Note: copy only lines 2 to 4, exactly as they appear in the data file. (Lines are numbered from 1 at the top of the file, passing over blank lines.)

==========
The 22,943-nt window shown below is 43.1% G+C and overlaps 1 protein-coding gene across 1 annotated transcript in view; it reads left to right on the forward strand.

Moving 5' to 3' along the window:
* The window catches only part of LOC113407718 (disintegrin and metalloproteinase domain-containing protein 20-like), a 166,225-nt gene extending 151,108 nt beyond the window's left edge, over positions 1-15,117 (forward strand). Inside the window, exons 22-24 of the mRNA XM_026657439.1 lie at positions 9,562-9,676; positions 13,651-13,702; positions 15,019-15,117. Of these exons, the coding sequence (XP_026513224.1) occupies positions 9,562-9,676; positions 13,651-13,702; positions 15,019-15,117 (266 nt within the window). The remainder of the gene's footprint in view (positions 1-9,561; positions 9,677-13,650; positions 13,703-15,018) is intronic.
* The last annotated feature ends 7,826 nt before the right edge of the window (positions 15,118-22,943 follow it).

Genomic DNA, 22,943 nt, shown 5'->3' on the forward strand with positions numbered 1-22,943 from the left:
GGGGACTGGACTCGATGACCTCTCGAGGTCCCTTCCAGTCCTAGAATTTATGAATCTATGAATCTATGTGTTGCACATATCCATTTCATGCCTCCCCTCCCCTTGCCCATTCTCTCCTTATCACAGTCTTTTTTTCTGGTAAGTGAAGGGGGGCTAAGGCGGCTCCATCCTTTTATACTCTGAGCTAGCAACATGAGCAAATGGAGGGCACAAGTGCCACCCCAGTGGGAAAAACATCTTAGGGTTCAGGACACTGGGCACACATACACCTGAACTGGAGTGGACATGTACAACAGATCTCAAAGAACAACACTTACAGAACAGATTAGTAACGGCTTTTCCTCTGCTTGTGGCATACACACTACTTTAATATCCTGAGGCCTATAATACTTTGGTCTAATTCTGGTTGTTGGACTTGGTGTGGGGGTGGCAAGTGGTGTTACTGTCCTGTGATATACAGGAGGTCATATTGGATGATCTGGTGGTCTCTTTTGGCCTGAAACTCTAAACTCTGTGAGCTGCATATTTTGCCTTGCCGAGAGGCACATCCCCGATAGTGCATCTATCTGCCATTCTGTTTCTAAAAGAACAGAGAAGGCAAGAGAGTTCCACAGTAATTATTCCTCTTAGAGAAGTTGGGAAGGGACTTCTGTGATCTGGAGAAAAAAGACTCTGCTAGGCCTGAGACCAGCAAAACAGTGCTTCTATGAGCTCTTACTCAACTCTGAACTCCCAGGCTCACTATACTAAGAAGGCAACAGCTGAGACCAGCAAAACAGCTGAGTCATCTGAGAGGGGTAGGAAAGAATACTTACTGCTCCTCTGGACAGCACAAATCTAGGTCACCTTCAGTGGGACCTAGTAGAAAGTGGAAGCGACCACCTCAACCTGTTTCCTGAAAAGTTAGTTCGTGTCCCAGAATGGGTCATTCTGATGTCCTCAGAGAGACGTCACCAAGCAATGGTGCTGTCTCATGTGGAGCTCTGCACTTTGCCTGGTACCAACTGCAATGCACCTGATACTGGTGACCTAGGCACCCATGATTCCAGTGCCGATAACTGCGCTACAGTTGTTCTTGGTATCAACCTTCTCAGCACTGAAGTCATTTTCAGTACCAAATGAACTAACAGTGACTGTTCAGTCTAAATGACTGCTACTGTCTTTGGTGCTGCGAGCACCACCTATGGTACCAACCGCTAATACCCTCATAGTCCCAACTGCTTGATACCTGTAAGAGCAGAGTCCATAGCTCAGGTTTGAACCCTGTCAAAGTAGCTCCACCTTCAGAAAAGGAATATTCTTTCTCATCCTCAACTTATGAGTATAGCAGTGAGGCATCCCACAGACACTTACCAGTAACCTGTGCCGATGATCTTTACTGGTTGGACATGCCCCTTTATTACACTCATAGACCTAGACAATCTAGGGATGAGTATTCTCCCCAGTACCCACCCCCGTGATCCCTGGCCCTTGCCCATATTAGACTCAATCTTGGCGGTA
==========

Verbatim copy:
Moving 5' to 3' along the window:
* The window catches only part of LOC113407718 (disintegrin and metalloproteinase domain-containing protein 20-like), a 166,225-nt gene extending 151,108 nt beyond the window's left edge, over positions 1-15,117 (forward strand). Inside the window, exons 22-24 of the mRNA XM_026657439.1 lie at positions 9,562-9,676; positions 13,651-13,702; positions 15,019-15,117. Of these exons, the coding sequence (XP_026513224.1) occupies positions 9,562-9,676; positions 13,651-13,702; positions 15,019-15,117 (266 nt within the window). The remainder of the gene's footprint in view (positions 1-9,561; positions 9,677-13,650; positions 13,703-15,018) is intronic.
* The last annotated feature ends 7,826 nt before the right edge of the window (positions 15,118-22,943 follow it).